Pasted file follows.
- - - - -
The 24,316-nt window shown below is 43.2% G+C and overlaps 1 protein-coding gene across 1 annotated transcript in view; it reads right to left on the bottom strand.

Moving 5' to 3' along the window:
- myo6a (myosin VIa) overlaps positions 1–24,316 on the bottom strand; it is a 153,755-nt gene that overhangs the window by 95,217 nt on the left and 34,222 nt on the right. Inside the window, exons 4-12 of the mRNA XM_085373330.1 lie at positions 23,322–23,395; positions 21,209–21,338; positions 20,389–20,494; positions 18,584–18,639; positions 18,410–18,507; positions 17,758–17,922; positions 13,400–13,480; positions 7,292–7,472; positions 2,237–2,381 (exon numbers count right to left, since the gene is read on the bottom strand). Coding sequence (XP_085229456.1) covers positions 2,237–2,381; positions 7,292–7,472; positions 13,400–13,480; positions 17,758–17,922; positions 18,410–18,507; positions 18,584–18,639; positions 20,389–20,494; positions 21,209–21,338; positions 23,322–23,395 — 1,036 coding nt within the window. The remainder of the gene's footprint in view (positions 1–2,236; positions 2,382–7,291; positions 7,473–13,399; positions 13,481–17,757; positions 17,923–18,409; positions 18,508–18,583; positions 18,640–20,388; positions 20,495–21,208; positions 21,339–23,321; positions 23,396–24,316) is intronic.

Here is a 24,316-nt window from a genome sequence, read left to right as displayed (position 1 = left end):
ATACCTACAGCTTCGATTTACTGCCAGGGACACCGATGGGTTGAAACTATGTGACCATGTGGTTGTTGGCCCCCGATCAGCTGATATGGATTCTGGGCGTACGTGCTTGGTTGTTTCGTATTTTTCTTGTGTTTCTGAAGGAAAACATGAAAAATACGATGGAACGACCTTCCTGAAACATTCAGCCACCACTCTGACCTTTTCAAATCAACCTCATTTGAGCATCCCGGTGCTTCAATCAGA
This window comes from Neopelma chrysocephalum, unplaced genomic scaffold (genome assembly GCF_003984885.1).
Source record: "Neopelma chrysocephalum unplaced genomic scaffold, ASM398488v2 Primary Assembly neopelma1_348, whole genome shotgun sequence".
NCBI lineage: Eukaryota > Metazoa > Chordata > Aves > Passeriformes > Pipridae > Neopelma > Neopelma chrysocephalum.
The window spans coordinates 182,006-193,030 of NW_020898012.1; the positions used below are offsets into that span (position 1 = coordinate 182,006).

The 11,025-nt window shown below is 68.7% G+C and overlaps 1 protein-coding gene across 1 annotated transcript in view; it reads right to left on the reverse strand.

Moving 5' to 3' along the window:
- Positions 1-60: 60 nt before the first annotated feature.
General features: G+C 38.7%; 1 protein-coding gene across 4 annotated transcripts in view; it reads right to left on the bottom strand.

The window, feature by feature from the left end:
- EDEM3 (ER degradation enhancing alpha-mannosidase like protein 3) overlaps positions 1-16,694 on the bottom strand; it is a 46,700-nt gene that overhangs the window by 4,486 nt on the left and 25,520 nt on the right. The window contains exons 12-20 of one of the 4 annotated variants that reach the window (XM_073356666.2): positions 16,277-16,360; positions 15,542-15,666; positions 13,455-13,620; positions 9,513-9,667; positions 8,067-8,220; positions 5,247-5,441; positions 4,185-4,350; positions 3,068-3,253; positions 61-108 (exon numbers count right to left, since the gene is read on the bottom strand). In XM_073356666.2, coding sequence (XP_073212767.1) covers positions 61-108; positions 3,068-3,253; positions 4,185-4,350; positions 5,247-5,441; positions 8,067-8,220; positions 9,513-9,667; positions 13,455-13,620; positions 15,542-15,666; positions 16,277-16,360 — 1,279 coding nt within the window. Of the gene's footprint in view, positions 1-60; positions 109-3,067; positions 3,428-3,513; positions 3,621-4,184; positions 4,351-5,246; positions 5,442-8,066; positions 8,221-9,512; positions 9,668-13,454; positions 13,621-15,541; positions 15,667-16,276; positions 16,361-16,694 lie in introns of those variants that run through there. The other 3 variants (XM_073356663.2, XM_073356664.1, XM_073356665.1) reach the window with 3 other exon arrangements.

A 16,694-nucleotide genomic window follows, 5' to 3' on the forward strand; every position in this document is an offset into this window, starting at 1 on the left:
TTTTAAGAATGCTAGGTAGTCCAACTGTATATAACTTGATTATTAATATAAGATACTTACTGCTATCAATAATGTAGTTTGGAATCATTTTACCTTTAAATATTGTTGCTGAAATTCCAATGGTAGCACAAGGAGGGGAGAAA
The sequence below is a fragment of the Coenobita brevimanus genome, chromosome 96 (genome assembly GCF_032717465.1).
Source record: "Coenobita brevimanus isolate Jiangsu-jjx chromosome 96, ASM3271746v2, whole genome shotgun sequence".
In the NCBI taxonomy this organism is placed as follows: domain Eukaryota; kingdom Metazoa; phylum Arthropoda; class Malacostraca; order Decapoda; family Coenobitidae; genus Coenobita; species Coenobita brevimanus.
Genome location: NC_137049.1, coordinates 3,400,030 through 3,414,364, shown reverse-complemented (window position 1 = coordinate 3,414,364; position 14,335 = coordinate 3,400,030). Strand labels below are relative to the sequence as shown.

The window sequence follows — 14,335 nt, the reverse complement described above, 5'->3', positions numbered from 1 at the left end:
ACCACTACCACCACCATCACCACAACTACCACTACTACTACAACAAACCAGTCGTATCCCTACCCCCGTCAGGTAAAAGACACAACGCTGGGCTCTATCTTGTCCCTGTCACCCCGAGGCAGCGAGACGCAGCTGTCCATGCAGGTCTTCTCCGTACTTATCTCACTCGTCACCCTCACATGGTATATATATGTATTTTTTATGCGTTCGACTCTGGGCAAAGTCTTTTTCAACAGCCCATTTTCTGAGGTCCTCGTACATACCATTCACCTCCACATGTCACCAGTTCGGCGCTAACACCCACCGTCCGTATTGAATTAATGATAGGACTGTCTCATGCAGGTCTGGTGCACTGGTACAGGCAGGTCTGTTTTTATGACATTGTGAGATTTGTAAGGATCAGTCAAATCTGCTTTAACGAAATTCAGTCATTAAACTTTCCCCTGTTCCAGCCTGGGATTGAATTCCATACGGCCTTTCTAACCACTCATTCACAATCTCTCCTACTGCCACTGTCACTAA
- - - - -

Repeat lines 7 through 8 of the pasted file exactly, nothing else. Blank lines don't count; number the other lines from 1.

Source record: "Neopelma chrysocephalum unplaced genomic scaffold, ASM398488v2 Primary Assembly neopelma1_348, whole genome shotgun sequence".
NCBI lineage: Eukaryota > Metazoa > Chordata > Aves > Passeriformes > Pipridae > Neopelma > Neopelma chrysocephalum.